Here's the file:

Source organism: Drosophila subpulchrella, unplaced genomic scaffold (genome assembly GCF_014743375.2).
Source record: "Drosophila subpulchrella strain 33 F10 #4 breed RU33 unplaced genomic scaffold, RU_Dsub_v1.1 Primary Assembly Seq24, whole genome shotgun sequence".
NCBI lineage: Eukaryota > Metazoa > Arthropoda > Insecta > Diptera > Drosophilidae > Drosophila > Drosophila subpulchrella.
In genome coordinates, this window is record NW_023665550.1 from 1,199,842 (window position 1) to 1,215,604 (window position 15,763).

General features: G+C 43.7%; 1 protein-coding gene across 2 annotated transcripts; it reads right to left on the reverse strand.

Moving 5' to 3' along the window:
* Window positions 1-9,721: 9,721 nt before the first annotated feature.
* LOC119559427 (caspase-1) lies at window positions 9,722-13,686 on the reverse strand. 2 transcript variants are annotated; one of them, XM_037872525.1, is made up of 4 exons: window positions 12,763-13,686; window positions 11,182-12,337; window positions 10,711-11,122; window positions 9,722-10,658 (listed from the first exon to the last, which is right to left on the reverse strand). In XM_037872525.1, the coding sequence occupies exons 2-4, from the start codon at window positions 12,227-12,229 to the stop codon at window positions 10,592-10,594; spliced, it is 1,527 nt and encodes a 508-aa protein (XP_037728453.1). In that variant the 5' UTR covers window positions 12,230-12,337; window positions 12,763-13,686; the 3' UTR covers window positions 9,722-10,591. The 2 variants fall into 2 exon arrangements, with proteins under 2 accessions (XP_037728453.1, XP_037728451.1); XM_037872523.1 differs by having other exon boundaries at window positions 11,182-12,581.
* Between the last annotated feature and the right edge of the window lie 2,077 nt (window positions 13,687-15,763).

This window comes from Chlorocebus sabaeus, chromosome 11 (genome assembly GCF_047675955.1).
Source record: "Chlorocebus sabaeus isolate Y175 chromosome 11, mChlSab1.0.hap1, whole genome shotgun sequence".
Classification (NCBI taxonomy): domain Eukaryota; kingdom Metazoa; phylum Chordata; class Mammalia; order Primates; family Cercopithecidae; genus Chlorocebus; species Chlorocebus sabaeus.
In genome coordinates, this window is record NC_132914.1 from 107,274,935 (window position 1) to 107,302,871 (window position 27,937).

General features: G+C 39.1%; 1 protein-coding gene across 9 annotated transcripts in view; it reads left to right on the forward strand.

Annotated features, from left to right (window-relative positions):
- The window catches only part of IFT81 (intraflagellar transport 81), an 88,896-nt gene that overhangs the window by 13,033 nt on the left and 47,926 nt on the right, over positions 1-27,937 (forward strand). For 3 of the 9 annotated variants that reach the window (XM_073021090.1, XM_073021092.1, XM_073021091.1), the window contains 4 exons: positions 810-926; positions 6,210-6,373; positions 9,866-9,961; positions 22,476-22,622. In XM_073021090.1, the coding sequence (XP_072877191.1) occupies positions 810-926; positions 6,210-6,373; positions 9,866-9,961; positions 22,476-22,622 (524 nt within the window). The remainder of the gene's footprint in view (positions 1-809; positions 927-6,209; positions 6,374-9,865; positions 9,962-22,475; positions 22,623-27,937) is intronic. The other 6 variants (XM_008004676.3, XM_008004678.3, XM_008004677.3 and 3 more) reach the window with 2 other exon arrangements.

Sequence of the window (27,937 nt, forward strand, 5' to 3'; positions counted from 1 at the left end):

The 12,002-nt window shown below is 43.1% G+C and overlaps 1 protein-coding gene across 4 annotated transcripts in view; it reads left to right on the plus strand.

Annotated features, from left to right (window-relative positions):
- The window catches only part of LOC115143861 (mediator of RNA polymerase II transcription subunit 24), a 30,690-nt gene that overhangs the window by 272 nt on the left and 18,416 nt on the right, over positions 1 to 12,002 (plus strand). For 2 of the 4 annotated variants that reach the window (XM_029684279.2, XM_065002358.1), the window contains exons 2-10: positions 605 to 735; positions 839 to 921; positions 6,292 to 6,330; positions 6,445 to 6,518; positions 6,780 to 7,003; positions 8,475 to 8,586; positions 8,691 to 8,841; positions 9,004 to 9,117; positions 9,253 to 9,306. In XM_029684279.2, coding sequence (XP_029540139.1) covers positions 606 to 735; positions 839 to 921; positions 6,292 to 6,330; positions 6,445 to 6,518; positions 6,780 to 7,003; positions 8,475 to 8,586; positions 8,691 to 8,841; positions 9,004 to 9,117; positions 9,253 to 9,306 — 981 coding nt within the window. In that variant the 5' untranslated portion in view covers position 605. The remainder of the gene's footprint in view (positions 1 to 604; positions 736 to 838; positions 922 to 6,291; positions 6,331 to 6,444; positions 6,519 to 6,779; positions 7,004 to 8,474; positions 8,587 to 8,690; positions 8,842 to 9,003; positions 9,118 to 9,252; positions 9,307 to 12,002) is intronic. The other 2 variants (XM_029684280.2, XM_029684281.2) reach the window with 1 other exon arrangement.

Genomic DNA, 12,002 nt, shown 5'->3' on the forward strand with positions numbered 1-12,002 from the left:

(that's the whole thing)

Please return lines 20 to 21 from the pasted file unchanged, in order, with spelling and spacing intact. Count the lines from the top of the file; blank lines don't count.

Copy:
- The window catches only part of LOC115143861 (mediator of RNA polymerase II transcription subunit 24), a 30,690-nt gene that overhangs the window by 272 nt on the left and 18,416 nt on the right, over positions 1 to 12,002 (plus strand). For 2 of the 4 annotated variants that reach the window (XM_029684279.2, XM_065002358.1), the window contains exons 2-10: positions 605 to 735; positions 839 to 921; positions 6,292 to 6,330; positions 6,445 to 6,518; positions 6,780 to 7,003; positions 8,475 to 8,586; positions 8,691 to 8,841; positions 9,004 to 9,117; positions 9,253 to 9,306. In XM_029684279.2, coding sequence (XP_029540139.1) covers positions 606 to 735; positions 839 to 921; positions 6,292 to 6,330; positions 6,445 to 6,518; positions 6,780 to 7,003; positions 8,475 to 8,586; positions 8,691 to 8,841; positions 9,004 to 9,117; positions 9,253 to 9,306 — 981 coding nt within the window. In that variant the 5' untranslated portion in view covers position 605. The remainder of the gene's footprint in view (positions 1 to 604; positions 736 to 838; positions 922 to 6,291; positions 6,331 to 6,444; positions 6,519 to 6,779; positions 7,004 to 8,474; positions 8,587 to 8,690; positions 8,842 to 9,003; positions 9,118 to 9,252; positions 9,307 to 12,002) is intronic. The other 2 variants (XM_029684280.2, XM_029684281.2) reach the window with 1 other exon arrangement.

Genomic DNA, 12,002 nt, shown 5'->3' on the forward strand with positions numbered 1-12,002 from the left: